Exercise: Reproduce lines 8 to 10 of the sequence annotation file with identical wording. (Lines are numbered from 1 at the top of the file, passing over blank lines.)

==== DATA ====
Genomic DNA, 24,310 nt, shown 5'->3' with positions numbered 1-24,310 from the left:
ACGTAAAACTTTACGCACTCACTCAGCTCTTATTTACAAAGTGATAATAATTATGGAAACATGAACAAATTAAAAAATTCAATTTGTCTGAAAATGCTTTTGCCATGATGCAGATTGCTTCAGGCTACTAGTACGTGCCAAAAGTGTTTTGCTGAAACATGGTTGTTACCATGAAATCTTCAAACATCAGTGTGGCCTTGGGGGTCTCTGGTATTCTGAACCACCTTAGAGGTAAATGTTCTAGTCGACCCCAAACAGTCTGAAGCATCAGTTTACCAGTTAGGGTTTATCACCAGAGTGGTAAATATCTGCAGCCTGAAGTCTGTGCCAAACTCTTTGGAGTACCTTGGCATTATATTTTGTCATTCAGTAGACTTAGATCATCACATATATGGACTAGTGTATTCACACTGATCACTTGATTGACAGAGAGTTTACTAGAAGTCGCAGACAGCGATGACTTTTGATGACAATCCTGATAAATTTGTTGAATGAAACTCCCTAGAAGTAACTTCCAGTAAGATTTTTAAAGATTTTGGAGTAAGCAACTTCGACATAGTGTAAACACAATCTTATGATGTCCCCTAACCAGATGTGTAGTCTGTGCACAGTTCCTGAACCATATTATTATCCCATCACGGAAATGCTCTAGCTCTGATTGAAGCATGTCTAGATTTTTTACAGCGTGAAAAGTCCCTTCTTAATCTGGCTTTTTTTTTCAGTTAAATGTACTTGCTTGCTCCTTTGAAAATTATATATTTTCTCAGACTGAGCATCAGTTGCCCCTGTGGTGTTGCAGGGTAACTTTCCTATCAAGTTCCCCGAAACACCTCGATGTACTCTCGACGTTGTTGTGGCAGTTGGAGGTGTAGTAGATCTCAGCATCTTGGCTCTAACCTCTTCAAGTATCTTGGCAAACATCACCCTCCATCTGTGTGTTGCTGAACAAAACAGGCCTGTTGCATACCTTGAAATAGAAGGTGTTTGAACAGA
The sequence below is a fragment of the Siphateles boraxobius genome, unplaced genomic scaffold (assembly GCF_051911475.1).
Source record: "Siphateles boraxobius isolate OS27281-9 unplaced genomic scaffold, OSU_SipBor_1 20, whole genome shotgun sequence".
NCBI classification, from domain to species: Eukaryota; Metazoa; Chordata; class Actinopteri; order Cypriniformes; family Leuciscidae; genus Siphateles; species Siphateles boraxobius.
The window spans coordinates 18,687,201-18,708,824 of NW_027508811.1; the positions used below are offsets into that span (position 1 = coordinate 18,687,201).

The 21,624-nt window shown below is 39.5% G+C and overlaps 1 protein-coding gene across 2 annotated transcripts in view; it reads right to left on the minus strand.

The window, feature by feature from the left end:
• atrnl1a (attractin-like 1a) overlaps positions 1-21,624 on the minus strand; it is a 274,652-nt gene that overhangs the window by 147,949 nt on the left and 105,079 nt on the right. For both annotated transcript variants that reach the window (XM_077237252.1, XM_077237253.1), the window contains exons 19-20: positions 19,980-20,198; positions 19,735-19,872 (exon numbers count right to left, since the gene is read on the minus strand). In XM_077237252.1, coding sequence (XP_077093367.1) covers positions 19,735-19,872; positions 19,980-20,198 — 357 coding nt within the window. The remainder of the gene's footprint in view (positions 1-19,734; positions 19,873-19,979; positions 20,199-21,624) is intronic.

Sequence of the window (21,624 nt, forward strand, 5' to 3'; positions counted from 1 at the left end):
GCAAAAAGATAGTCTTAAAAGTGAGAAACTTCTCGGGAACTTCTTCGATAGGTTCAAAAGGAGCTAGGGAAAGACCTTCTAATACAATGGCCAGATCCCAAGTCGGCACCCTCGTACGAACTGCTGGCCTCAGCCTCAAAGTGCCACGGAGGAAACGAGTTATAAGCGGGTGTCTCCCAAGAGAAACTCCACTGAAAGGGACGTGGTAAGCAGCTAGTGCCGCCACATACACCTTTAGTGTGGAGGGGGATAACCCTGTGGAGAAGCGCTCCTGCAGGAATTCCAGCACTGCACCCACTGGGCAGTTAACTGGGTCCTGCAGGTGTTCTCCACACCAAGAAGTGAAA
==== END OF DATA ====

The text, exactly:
The window, feature by feature from the left end:
• atrnl1a (attractin-like 1a) overlaps positions 1-21,624 on the minus strand; it is a 274,652-nt gene that overhangs the window by 147,949 nt on the left and 105,079 nt on the right. For both annotated transcript variants that reach the window (XM_077237252.1, XM_077237253.1), the window contains exons 19-20: positions 19,980-20,198; positions 19,735-19,872 (exon numbers count right to left, since the gene is read on the minus strand). In XM_077237252.1, coding sequence (XP_077093367.1) covers positions 19,735-19,872; positions 19,980-20,198 — 357 coding nt within the window. The remainder of the gene's footprint in view (positions 1-19,734; positions 19,873-19,979; positions 20,199-21,624) is intronic.

Sequence of the window (21,624 nt, forward strand, 5' to 3'; positions counted from 1 at the left end):